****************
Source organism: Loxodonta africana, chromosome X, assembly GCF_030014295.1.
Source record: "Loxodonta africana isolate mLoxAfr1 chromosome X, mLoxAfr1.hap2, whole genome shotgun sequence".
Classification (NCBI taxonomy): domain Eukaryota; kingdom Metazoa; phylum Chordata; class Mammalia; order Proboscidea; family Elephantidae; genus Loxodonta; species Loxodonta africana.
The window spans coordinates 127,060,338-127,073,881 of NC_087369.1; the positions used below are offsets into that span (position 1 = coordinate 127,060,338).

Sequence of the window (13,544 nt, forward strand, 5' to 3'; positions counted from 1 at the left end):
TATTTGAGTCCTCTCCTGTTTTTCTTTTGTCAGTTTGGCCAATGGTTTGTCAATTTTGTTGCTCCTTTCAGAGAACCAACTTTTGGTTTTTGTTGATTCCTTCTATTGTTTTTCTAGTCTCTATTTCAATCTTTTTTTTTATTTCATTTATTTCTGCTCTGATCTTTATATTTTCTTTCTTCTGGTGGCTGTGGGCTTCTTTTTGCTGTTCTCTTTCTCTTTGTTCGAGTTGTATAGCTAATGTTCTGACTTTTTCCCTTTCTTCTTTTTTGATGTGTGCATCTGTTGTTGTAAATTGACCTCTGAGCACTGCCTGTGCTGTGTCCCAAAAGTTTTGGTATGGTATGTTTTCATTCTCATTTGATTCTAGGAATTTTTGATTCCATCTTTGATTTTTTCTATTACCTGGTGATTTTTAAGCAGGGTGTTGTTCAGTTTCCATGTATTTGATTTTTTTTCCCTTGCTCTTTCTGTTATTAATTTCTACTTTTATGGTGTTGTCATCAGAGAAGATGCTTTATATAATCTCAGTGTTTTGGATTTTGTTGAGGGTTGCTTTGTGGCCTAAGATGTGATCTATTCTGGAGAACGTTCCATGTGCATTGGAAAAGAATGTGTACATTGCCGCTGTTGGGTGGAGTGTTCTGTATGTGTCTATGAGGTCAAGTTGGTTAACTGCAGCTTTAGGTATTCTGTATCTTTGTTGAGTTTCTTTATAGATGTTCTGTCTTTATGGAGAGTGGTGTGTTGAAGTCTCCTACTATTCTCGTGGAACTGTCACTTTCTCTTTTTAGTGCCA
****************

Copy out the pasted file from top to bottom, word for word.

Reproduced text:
Source organism: Loxodonta africana, chromosome X, assembly GCF_030014295.1.
Source record: "Loxodonta africana isolate mLoxAfr1 chromosome X, mLoxAfr1.hap2, whole genome shotgun sequence".
Classification (NCBI taxonomy): domain Eukaryota; kingdom Metazoa; phylum Chordata; class Mammalia; order Proboscidea; family Elephantidae; genus Loxodonta; species Loxodonta africana.
The window spans coordinates 127,060,338-127,073,881 of NC_087369.1; the positions used below are offsets into that span (position 1 = coordinate 127,060,338).

Sequence of the window (13,544 nt, forward strand, 5' to 3'; positions counted from 1 at the left end):
TATTTGAGTCCTCTCCTGTTTTTCTTTTGTCAGTTTGGCCAATGGTTTGTCAATTTTGTTGCTCCTTTCAGAGAACCAACTTTTGGTTTTTGTTGATTCCTTCTATTGTTTTTCTAGTCTCTATTTCAATCTTTTTTTTTATTTCATTTATTTCTGCTCTGATCTTTATATTTTCTTTCTTCTGGTGGCTGTGGGCTTCTTTTTGCTGTTCTCTTTCTCTTTGTTCGAGTTGTATAGCTAATGTTCTGACTTTTTCCCTTTCTTCTTTTTTGATGTGTGCATCTGTTGTTGTAAATTGACCTCTGAGCACTGCCTGTGCTGTGTCCCAAAAGTTTTGGTATGGTATGTTTTCATTCTCATTTGATTCTAGGAATTTTTGATTCCATCTTTGATTTTTTCTATTACCTGGTGATTTTTAAGCAGGGTGTTGTTCAGTTTCCATGTATTTGATTTTTTTTCCCTTGCTCTTTCTGTTATTAATTTCTACTTTTATGGTGTTGTCATCAGAGAAGATGCTTTATATAATCTCAGTGTTTTGGATTTTGTTGAGGGTTGCTTTGTGGCCTAAGATGTGATCTATTCTGGAGAACGTTCCATGTGCATTGGAAAAGAATGTGTACATTGCCGCTGTTGGGTGGAGTGTTCTGTATGTGTCTATGAGGTCAAGTTGGTTAACTGCAGCTTTAGGTATTCTGTATCTTTGTTGAGTTTCTTTATAGATGTTCTGTCTTTATGGAGAGTGGTGTGTTGAAGTCTCCTACTATTCTCGTGGAACTGTCACTTTCTCTTTTTAGTGCCA